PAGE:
"Well," Albert grinned. "Now that is a story." He cleared his throat and began casually. "Well, so, we were sitting there, Mr. Prague-baby and me, watching the little midget stripper do her little repertoire—"

Milos and Raj laughed and Albert tried harder to look as if he were trying not to laugh.

"—and waiting to see if you two chums were really coming back. And then when I realized that you weren't, that you'd made a break for it, I turned to the Mr. Prague-baby here—" slapping Neal on the shoulder—"and I says, We got to skedaddle! But the Mr. Prague-baby was so intently watching the little midget stripper do her little finger repertoire on stage that I don't think he even heard one word I said."

Milos and Raj grinned at Neal.

"So, I just gave the old Mr. Prague-baby a good old slap on the back and said, 'All right, you wait here and I'll go scope the scene and then we'll make a break for it!' Keep in mind I was practically yelling all this right in his ear cause the music and lights were so loud and all and the Mr. Prague-baby still didn't hear me—he just had those wild eyes of his locked dead-straight right on the little midget stripper and her little repertoire."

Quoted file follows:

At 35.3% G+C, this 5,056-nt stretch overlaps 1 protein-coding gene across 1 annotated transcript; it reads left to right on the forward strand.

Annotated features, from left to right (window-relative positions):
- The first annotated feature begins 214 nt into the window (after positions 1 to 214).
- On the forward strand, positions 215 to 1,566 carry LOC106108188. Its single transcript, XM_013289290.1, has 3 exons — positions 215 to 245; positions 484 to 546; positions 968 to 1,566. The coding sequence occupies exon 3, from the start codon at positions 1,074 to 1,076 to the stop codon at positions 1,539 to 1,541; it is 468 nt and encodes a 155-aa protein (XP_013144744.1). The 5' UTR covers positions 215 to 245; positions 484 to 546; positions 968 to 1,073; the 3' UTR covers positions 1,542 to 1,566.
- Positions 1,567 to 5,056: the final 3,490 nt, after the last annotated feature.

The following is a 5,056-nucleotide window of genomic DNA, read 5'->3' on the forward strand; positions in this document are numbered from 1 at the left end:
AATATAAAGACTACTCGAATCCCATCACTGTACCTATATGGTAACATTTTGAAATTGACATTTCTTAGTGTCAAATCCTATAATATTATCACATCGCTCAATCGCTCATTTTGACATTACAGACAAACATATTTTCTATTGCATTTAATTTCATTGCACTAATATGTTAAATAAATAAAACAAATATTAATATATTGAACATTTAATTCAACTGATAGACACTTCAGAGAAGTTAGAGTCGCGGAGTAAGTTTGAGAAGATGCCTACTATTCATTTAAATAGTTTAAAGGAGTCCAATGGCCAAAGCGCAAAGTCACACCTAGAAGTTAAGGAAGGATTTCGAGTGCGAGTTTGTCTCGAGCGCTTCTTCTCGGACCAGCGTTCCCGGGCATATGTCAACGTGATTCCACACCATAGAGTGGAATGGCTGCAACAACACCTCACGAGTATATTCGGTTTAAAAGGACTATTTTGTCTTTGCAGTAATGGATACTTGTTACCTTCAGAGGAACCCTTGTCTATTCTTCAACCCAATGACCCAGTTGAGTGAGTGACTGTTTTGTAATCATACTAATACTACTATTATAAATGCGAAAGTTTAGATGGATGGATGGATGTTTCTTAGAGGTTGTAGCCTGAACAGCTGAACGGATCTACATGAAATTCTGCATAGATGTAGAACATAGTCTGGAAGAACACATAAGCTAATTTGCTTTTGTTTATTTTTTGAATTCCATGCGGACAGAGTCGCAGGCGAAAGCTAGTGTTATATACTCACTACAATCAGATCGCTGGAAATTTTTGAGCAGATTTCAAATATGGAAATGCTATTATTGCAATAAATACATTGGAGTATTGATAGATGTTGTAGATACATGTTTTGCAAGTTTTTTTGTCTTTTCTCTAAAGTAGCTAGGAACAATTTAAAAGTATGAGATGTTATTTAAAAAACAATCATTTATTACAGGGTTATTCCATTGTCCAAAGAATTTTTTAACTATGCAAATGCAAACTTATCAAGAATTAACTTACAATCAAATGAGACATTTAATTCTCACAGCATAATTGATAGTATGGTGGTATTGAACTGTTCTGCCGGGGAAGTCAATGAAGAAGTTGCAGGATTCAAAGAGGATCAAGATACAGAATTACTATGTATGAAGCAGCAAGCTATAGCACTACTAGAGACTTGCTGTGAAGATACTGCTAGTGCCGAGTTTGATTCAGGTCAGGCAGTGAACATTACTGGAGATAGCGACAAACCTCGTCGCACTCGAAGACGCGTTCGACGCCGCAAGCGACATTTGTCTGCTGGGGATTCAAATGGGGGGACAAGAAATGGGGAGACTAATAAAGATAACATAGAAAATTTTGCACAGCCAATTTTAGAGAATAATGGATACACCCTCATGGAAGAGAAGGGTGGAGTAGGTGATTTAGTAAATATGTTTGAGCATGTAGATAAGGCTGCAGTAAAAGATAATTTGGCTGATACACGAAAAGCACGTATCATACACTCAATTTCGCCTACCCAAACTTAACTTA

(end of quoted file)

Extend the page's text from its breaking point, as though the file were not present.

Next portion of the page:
Milos and Raj laughed harder.

"So, finally, after standing for about twenty minutes at the top of the steps, jumping up and down and waving my arms in the air, trying to signal to the Mr. Prague-baby that the coast was clear, he finally managed to pull himself away from the little midget stripper and her repertoire—and after I gave the bouncer a handshake and chatted amiably with him about how I enjoyed my night and all the pretty ladies at the club—Mr. Prague-baby and me, we walked right on out!"